Like Niki, this short story is based on the author's own personal experiences. Both stories deal with the terrible ordeal of a loving couple, separated by the workings of an oppressive political system. These were the years of the personality cult; party politics were never concerned with the sufferings of the people, allowing instead fear and terror to spread. The story begins in a prison; the protagonist is led out of his cell clad in civilian clothes, in the belief that that he is to be executed. On the contrary - after seven years of political imprisonment, he is set free. He does not know why he has been released, but then he had never had a trial in the first place. He sets out on his way home to his wife. Déry describes this way home and the reunion with his family. The tense, unsentimental description of his journey relates his encounter with a taxi driver who immediately recognises that he had been in prison, as his family had also been affected by political oppression. The most moving moment is when the unexpectedly sweeping freedom in the form of a radiant spring day causes him to stop under a blossoming apple tree where he is suddenly begins to be sick. The neighbours are flabbergasted to see him, not having heard a thing about him for years. Half of his apartment had been allocated to strangers. The encounter with his wife and son is also staggering. His wife had never given up hope of seeing him alive. Their reunion is presented in an unforgettable dialogue, their speech being restricted to the most elemental essentials. Their sudden physical proximity is upsetting for both of them. Their undying love is evident and the story ends with the hope that they will spend the rest of their lives together.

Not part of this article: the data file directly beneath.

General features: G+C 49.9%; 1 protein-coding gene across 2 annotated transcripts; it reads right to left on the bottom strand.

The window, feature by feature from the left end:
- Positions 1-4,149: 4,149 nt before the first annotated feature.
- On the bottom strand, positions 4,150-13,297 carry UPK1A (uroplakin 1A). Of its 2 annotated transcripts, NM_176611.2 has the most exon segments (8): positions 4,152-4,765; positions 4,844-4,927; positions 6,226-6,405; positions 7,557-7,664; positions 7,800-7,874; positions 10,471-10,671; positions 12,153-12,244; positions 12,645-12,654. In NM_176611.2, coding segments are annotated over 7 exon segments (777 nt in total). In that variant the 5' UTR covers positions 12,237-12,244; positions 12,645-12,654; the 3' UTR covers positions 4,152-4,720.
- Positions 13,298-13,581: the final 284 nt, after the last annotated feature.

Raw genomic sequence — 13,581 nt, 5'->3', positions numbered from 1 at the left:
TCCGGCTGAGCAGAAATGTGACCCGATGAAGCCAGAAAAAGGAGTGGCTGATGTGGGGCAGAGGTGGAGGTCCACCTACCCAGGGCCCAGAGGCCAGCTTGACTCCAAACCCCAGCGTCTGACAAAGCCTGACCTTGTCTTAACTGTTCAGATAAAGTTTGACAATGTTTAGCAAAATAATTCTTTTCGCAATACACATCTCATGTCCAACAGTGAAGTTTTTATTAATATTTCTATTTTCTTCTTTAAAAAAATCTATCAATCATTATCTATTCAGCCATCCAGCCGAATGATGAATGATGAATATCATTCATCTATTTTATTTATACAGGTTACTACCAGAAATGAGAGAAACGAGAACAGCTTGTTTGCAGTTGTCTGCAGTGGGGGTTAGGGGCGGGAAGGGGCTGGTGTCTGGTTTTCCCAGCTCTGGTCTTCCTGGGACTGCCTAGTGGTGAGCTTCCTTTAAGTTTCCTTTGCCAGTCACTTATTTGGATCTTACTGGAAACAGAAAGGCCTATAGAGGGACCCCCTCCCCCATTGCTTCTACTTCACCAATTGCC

No Verdict

Tibor Déry has been regarded as the finest writer of socialist prose, although he was not a propagandist of party ideology, only a writer with strong views of his own. After 1956, Déry was imprisoned for 'conspiracy against the state'. After the post-revolutionary regime showed clemency and freed Déry from prison, his last twenty years were marked by prolific output; he wrote novels, dramas, short stories, novellas and essays. Déry's autobiography is an elegiac recollection of his dead contemporaries and a grave yet humorous analysis of his life. Déry finally renounces his illusions of politically committed literature: "I was a bad Communist from the outset, I don't deny that. The question is only - and the answer has been sought for decades - whether anyone can be a good writer and a good Communist at the same time, in the close-fitting uniform which the Party fits him into and which he only rarely gets permission to unbutton." (translated by Lóránt Czigány)